Much has been said of how a professionally cleaned office removes germs and improves the physical health of workers. But new studies are showing that a clean office environment also improves employee mental health, with the benefits of boosting productivity, cutting mental healthcare costs, and even increasing happiness!

At Walz Enterprises, a commercial cleaning company in the Twin Cities, customers give us feedback that their employees notice after we’ve cleaned their offices and that mood and productivity increase.

Here’s the proof:

More focus and productivity. A clean office reduces levels of the stress hormone cortisol, helping employees to be more focused and productive. Conversely, cortisol is fired up by a messy, dirty or disorganized work environment. Higher cortisol levels actually increase anxiety and reduce focus and memory, thereby reducing work effectiveness and delaying work decisions. Over time, high cortisol can cause high blood pressure, osteoporosis and depression, all conspiring to reduce mental and physical health, increase employer medical costs and increase absences that drain productivity.

Lower stress levels. Cleaner offices decrease stress levels. Studies show dirt and clutter, whether on the employees’ desks or within the office environment, create stress, emotional exhaustion and prickly behaviors. Cluttered workplaces that haven’t been regularly cleaned and put in order cause neurotic interactions with coworkers, degrading productivity.

A happier mood. A cleaner office environment usually is associated with more space for movement and more comfort. You won’t be bumping into things that have been put away or surfaces that leave dust and dirt on your clothes. This freedom of movement is directly related to a positive mood and energetic body, which improves collaboration and mental acuteness.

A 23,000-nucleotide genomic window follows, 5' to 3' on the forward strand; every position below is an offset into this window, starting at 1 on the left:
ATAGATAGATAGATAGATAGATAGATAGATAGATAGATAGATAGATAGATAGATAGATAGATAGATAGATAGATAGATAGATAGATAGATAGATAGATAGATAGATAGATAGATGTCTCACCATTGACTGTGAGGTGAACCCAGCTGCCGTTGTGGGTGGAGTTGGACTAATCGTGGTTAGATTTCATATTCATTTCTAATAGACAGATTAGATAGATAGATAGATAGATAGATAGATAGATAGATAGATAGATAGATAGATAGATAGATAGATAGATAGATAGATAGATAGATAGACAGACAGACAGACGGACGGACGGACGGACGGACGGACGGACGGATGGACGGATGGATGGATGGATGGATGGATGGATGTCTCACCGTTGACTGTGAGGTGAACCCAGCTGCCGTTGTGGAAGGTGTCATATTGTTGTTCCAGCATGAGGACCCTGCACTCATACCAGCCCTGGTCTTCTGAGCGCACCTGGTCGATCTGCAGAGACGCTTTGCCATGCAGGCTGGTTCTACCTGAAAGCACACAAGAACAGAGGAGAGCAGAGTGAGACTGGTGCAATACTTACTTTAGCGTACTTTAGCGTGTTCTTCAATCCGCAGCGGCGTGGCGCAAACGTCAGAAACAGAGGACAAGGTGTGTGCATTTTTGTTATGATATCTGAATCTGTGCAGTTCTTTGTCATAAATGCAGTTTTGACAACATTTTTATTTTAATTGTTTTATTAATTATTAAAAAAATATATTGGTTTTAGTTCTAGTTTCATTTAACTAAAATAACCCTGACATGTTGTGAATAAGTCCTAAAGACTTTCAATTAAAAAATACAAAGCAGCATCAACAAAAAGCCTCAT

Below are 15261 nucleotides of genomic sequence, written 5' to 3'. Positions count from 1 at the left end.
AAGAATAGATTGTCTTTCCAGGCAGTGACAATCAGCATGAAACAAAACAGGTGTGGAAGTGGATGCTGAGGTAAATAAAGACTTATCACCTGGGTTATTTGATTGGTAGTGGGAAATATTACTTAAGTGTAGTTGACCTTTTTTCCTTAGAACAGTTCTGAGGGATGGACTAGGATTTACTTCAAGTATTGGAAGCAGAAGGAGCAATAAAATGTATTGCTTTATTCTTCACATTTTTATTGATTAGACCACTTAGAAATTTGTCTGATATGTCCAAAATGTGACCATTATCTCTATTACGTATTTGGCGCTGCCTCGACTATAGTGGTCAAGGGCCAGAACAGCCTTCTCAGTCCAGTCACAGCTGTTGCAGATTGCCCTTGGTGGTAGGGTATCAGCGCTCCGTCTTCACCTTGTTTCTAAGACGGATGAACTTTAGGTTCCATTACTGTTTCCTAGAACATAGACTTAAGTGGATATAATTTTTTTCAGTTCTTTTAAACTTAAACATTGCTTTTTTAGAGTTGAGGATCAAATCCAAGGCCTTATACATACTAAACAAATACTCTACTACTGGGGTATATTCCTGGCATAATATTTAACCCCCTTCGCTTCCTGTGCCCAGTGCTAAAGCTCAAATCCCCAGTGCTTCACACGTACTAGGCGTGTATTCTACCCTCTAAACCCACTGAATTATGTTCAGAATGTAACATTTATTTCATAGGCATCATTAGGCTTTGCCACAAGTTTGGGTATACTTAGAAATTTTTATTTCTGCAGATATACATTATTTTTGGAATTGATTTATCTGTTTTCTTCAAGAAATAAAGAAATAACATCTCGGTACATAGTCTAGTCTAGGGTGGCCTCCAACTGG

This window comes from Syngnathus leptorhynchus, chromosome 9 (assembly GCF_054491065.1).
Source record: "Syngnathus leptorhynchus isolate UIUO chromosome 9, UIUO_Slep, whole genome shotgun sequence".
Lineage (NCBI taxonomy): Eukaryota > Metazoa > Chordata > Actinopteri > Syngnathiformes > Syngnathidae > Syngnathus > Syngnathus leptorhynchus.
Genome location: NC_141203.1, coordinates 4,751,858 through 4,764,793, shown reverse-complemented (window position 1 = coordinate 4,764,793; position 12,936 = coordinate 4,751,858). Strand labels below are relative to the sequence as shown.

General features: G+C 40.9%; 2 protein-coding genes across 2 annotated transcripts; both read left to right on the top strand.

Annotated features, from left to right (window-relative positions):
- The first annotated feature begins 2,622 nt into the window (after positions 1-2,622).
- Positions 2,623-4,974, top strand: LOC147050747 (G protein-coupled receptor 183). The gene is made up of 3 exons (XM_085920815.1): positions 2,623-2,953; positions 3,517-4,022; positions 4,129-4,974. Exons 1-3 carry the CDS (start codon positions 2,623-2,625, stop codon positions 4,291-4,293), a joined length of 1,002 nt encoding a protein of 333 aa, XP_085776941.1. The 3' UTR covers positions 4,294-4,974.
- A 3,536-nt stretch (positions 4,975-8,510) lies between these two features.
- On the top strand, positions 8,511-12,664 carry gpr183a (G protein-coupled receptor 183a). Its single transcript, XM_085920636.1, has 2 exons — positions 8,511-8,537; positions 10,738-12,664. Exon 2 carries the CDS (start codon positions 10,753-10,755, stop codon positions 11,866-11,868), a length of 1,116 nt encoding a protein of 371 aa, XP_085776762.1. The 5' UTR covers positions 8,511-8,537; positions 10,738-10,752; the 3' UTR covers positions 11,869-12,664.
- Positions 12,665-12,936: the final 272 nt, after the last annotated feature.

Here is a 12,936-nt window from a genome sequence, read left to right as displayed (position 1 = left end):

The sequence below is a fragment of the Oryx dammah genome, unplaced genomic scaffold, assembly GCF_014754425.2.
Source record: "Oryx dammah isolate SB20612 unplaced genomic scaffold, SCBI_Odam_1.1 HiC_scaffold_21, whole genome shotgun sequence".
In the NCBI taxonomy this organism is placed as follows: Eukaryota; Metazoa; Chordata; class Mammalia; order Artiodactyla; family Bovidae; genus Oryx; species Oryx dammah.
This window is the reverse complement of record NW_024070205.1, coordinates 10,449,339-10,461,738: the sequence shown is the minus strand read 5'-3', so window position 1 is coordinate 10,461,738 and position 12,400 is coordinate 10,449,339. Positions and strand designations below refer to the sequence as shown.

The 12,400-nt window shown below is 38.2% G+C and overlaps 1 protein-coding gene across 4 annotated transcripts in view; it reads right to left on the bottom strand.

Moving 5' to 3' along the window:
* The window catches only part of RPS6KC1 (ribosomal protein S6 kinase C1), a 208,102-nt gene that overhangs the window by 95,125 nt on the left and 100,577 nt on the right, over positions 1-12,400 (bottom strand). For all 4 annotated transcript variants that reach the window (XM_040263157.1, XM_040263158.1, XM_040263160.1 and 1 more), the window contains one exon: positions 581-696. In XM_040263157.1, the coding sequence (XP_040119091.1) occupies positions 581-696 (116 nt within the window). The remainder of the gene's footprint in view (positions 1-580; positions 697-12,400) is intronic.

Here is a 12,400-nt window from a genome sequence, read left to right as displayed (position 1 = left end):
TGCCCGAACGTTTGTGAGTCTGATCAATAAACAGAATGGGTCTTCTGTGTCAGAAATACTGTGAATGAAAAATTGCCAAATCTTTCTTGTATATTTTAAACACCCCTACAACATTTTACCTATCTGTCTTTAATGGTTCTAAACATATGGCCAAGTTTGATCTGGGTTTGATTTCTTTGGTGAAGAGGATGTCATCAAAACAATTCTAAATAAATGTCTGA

“When our space is a mess, so are we.”              

 Harvard Business Review

 A relaxed brain. Studies cited in the Harvard Business Review compared the impact of working in clutter vs. organized spaces and found that too many visual stimuli (think: overflowing garbage cans, dirty sinks in the restrooms and dirty carpets and windows) makes it hard for the brain to focus and process information. The overload can be stressful for some people. Worker brains in these situations become like computer desktops with too many files open at the same time. Processing capacity slows!

No doubt about it, a clean office improves mental health. We’ve all experienced the feeling of coming into a clean space that is orderly and smells fresh. We take a deep breath and feel immediately relaxed. Mental health and a positive attitude can be the difference between a workforce that barely gets things done and a workforce that manages to excel…and feels great about being at work.